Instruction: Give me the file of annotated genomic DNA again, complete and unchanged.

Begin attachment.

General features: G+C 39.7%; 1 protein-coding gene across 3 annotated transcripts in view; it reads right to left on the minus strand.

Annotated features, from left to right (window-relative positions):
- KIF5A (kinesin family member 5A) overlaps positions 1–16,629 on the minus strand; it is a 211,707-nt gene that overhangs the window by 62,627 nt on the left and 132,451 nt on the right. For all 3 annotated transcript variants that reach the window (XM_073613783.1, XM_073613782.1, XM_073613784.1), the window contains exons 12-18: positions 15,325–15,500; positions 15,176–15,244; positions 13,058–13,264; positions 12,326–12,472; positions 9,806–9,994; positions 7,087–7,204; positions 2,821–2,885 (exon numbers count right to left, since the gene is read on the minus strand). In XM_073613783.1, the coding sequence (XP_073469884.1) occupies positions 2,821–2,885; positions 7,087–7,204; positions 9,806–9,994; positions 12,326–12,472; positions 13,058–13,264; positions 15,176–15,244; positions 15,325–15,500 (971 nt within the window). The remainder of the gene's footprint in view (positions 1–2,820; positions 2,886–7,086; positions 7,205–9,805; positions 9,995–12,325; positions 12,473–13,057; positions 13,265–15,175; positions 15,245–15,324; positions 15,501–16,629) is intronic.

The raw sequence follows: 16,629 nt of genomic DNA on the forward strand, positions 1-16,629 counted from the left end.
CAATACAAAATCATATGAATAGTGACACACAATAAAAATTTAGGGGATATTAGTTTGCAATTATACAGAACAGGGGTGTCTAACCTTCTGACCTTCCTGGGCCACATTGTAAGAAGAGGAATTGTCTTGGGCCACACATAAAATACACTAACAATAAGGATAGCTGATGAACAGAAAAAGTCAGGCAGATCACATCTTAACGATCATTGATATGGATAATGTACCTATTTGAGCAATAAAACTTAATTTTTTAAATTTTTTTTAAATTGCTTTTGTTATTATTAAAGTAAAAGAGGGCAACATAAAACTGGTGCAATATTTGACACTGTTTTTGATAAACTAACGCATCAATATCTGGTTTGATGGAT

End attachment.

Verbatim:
General features: G+C 39.7%; 1 protein-coding gene across 3 annotated transcripts in view; it reads right to left on the minus strand.

Annotated features, from left to right (window-relative positions):
- KIF5A (kinesin family member 5A) overlaps positions 1–16,629 on the minus strand; it is a 211,707-nt gene that overhangs the window by 62,627 nt on the left and 132,451 nt on the right. For all 3 annotated transcript variants that reach the window (XM_073613783.1, XM_073613782.1, XM_073613784.1), the window contains exons 12-18: positions 15,325–15,500; positions 15,176–15,244; positions 13,058–13,264; positions 12,326–12,472; positions 9,806–9,994; positions 7,087–7,204; positions 2,821–2,885 (exon numbers count right to left, since the gene is read on the minus strand). In XM_073613783.1, the coding sequence (XP_073469884.1) occupies positions 2,821–2,885; positions 7,087–7,204; positions 9,806–9,994; positions 12,326–12,472; positions 13,058–13,264; positions 15,176–15,244; positions 15,325–15,500 (971 nt within the window). The remainder of the gene's footprint in view (positions 1–2,820; positions 2,886–7,086; positions 7,205–9,805; positions 9,995–12,325; positions 12,473–13,057; positions 13,265–15,175; positions 15,245–15,324; positions 15,501–16,629) is intronic.

The raw sequence follows: 16,629 nt of genomic DNA on the forward strand, positions 1-16,629 counted from the left end.
CAATACAAAATCATATGAATAGTGACACACAATAAAAATTTAGGGGATATTAGTTTGCAATTATACAGAACAGGGGTGTCTAACCTTCTGACCTTCCTGGGCCACATTGTAAGAAGAGGAATTGTCTTGGGCCACACATAAAATACACTAACAATAAGGATAGCTGATGAACAGAAAAAGTCAGGCAGATCACATCTTAACGATCATTGATATGGATAATGTACCTATTTGAGCAATAAAACTTAATTTTTTAAATTTTTTTTAAATTGCTTTTGTTATTATTAAAGTAAAAGAGGGCAACATAAAACTGGTGCAATATTTGACACTGTTTTTGATAAACTAACGCATCAATATCTGGTTTGATGGAT